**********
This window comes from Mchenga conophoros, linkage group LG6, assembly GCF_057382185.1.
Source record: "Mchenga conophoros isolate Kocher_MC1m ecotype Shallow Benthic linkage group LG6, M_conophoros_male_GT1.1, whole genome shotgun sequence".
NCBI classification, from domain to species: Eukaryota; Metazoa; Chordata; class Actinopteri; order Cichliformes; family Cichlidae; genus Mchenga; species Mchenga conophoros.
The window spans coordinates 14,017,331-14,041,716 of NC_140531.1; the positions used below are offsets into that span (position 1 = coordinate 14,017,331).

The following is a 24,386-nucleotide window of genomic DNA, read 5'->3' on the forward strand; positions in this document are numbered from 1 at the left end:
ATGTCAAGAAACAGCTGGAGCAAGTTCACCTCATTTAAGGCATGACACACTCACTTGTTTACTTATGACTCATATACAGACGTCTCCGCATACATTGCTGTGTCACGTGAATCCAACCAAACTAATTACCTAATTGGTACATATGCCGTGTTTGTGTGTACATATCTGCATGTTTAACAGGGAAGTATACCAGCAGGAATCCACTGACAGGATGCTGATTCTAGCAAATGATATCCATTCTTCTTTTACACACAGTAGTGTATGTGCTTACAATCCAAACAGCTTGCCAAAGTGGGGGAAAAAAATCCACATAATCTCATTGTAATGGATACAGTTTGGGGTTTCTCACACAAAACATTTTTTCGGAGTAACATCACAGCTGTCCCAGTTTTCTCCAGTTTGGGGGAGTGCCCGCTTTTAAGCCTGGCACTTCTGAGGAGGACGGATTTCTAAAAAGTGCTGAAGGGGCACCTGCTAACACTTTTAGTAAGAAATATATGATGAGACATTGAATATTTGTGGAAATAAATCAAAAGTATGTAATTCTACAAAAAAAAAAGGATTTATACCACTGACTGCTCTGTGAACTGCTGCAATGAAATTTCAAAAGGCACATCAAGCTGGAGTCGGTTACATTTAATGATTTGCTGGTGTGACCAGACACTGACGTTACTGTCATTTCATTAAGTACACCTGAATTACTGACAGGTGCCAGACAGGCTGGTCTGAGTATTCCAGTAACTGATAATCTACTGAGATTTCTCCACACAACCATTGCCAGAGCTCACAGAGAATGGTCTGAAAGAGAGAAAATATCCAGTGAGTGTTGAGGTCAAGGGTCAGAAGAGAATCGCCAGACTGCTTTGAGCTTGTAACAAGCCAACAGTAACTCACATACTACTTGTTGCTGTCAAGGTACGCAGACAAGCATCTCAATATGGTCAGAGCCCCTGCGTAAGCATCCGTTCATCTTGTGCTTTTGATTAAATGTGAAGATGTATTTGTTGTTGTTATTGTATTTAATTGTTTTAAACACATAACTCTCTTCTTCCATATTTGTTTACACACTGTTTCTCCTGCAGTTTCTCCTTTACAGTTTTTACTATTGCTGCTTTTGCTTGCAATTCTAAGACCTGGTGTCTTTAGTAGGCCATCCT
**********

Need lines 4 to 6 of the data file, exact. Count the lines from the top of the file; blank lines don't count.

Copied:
The window spans coordinates 14,017,331-14,041,716 of NC_140531.1; the positions used below are offsets into that span (position 1 = coordinate 14,017,331).

The following is a 24,386-nucleotide window of genomic DNA, read 5'->3' on the forward strand; positions in this document are numbered from 1 at the left end:
ATGTCAAGAAACAGCTGGAGCAAGTTCACCTCATTTAAGGCATGACACACTCACTTGTTTACTTATGACTCATATACAGACGTCTCCGCATACATTGCTGTGTCACGTGAATCCAACCAAACTAATTACCTAATTGGTACATATGCCGTGTTTGTGTGTACATATCTGCATGTTTAACAGGGAAGTATACCAGCAGGAATCCACTGACAGGATGCTGATTCTAGCAAATGATATCCATTCTTCTTTTACACACAGTAGTGTATGTGCTTACAATCCAAACAGCTTGCCAAAGTGGGGGAAAAAAATCCACATAATCTCATTGTAATGGATACAGTTTGGGGTTTCTCACACAAAACATTTTTTCGGAGTAACATCACAGCTGTCCCAGTTTTCTCCAGTTTGGGGGAGTGCCCGCTTTTAAGCCTGGCACTTCTGAGGAGGACGGATTTCTAAAAAGTGCTGAAGGGGCACCTGCTAACACTTTTAGTAAGAAATATATGATGAGACATTGAATATTTGTGGAAATAAATCAAAAGTATGTAATTCTACAAAAAAAAAAGGATTTATACCACTGACTGCTCTGTGAACTGCTGCAATGAAATTTCAAAAGGCACATCAAGCTGGAGTCGGTTACATTTAATGATTTGCTGGTGTGACCAGACACTGACGTTACTGTCATTTCATTAAGTACACCTGAATTACTGACAGGTGCCAGACAGGCTGGTCTGAGTATTCCAGTAACTGATAATCTACTGAGATTTCTCCACACAACCATTGCCAGAGCTCACAGAGAATGGTCTGAAAGAGAGAAAATATCCAGTGAGTGTTGAGGTCAAGGGTCAGAAGAGAATCGCCAGACTGCTTTGAGCTTGTAACAAGCCAACAGTAACTCACATACTACTTGTTGCTGTCAAGGTACGCAGACAAGCATCTCAATATGGTCAGAGCCCCTGCGTAAGCATCCGTTCATCTTGTGCTTTTGATTAAATGTGAAGATGTATTTGTTGTTGTTATTGTATTTAATTGTTTTAAACACATAACTCTCTTCTTCCATATTTGTTTACACACTGTTTCTCCTGCAGTTTCTCCTTTACAGTTTTTACTATTGCTGCTTTTGCTTGCAATTCTAAGACCTGGTGTCTTTAGTAGGCCATCCT